Beat Inflation and a Down Market With Dividends
by Marc Lichtenfeld, Investment U Senior Analyst
Wednesday, September 28, 2011: Issue #1610
The Federal Reserve Bank of San Francisco issued a report predicting stock prices could fall 13 percent in the next decade.
That would be some accomplishment. I'm not sure if the researchers who issued the report are aware that they're predicting the fifth-worst 10-year performance by the market in the last 74 years. The four worst: the 10-year periods ending in the years 1937, 1938, 1939 and 1940 - all time frames that were impacted by the Great Depression.
Even the years of the Great Recession, 2008 and 2009, posted single-digit losses for 10-year returns.
Yes, things are difficult in the global economy. But there have only been seven times out of the past 74 years that the 10-year return of the market was negative. So the authors of the report are predicting something that historically only occurs nine percent of the time.
That's a bold prediction.
A Conservative Investment to Keep Ahead of Inflation
I don't think they're right. But let's assume their forecast is correct. You're looking for a conservative place to grow your money and keep ahead of inflation. What should you do now?
The answer: Buy stocks.
Let's assume you have $10,000 to invest. What are your other options? You can lock it away in a 10-year Treasury and collect 1.84-percent interest or in a 30-year bond at 2.93 percent.
That's not very enticing.
However, after 10 years, you have little chance of maintaining the purchasing power of your original $10,000. Over the past 12 months, the consumer price index has increased 3.8 percent.
- If over the next 10 years, inflation averages just 2.5 percent, you'll need $12,800 to maintain the buying power of your original $10,000.
- If inflation ticks up to an average of three percent, you'll need $13,439.
That's a far cry from the $11,840 you'd have from a 10-year bond ($184 per year for 10 years plus your $10,000 principal).
Some corporate bonds will get you there. If you go down to AA-rated bonds...
- You can pick up a Wal-Mart (NYSE: WMT) bond maturing in 2021 for a yield to maturity (YTM) of 3.87 percent. That would give you $13,870 after 10 years.
- Or you can do even better with a Wells Fargo (NYSE: WFC) bond with the same maturity and a YTM of 4.31 percent. This hands you $14,310 after 10 years.
However, we know that the government's CPI statistics aren't very accurate. Most of us would be thrilled if our healthcare, tuition and utilities' costs only rose three percent per year. So we need a considerably higher return to offset inflation.
The Inflation-Beating Solution: Dividend Stocks
If you own dividend-paying stocks, particularly those that raise their dividends every year, you should be able to beat the inflation rate and protect your purchasing power.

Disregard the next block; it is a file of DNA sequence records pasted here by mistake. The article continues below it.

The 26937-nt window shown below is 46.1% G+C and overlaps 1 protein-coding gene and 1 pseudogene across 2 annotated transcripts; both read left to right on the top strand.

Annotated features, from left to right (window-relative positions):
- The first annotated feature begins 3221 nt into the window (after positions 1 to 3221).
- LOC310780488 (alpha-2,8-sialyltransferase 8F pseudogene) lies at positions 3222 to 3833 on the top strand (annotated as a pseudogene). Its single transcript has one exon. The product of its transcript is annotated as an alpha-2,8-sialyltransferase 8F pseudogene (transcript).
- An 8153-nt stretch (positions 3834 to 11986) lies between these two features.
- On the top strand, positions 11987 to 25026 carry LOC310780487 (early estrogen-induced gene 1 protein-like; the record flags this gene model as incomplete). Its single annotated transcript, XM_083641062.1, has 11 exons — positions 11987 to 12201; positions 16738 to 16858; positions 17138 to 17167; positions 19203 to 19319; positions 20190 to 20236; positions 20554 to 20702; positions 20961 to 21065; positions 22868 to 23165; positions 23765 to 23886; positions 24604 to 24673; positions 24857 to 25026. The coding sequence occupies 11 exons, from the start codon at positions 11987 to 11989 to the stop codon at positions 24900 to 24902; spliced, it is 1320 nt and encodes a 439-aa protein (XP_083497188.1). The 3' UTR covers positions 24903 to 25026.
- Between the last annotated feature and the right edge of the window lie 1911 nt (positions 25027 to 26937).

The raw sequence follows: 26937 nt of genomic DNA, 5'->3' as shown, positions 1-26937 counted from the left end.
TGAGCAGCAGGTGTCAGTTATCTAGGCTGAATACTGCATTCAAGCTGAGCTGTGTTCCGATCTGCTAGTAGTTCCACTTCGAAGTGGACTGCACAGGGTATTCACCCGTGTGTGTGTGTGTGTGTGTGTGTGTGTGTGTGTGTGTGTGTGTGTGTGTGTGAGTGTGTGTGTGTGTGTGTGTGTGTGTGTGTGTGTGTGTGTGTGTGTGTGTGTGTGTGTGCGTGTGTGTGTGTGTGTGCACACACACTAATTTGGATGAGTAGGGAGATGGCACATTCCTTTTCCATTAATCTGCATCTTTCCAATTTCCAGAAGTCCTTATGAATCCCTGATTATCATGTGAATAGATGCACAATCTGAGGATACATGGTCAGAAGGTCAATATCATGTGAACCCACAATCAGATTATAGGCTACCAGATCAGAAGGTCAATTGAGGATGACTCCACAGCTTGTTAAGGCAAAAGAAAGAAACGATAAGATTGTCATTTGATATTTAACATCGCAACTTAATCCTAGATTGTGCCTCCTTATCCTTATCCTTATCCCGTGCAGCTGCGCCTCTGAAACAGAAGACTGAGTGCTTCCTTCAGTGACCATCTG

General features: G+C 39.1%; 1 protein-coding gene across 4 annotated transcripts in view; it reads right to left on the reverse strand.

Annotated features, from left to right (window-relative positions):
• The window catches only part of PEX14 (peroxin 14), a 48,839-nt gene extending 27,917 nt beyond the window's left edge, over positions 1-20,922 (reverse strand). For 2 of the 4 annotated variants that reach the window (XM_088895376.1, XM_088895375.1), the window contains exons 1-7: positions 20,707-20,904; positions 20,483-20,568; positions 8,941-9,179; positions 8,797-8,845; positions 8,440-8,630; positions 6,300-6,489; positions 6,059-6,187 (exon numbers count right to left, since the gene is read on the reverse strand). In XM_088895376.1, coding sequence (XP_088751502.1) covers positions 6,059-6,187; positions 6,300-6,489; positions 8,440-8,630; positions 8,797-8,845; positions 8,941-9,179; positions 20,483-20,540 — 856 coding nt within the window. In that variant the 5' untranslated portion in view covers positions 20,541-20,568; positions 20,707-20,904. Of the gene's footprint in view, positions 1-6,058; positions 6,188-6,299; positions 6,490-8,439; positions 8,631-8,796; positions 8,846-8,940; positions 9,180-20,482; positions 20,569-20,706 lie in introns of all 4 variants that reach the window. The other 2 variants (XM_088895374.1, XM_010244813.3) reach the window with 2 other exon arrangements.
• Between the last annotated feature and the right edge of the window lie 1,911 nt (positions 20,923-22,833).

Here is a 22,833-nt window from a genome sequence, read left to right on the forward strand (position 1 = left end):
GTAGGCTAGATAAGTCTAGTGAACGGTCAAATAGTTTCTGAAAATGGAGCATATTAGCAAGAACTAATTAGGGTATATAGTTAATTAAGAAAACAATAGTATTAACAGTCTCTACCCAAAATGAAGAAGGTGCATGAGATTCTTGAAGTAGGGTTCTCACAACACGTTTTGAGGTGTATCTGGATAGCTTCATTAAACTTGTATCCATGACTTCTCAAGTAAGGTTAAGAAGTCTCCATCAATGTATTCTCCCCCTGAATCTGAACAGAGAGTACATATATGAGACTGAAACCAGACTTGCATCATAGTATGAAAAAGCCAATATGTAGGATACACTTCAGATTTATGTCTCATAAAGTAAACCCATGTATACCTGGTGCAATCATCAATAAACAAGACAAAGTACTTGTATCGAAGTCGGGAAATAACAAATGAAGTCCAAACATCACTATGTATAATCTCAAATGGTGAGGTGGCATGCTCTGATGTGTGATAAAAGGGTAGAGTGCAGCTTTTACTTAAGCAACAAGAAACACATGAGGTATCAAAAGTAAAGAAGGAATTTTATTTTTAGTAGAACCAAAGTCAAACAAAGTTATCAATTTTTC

And even if the Fed researchers are right and your stocks lose 13 percent over 10 years, you'll still come out ahead.
Here's what I mean.
Let's use Perpetual Income Portfolio member Southern Company (NYSE: SO) as an example. The stock currently pays a dividend of $1.89 per share and yields 4.5 percent. It has grown its dividend by an average of three percent per year over the past 10 years and has raised the dividend each year over the past decade.
- If Southern Company continues to raise its dividend by an average of three percent per year, in 10 years, the stock will pay a dividend of $2.46 or a yield of 5.8 percent.
- However, if you reinvest the dividend over the next 10 years and the stock falls 13 percent like the researchers expect for the broad market, after 10 years, even with the decline in share price, your investment will be worth $15,190.
- If shares of Southern Company don't budge in 10 years, your investment will be worth $16,626. And if it climbs an average of just six percent per year (below the 10-year market average of 8.7 percent), your original $10,000 turns into $24,997.
This is the power of compounding dividends. Your dividends pay dividends. And as the dividend grows, it pays even more dividends, which pay more dividends. The key is to be able to give it time. It starts off slowly but then gains momentum as the years go by.
There's a lot of bearishness in the market these days. Some pundits are telling you that this time it's different. And it may very well be. But the numbers don't lie. The market could generate a negative return over the next 10 years, something that historically happens less than 10 percent of the time. But if you're invested in the right stocks, you can still beat inflation and outperform other asset classes.
Dividend stocks are the conservative way to make money in this unpredictable market.
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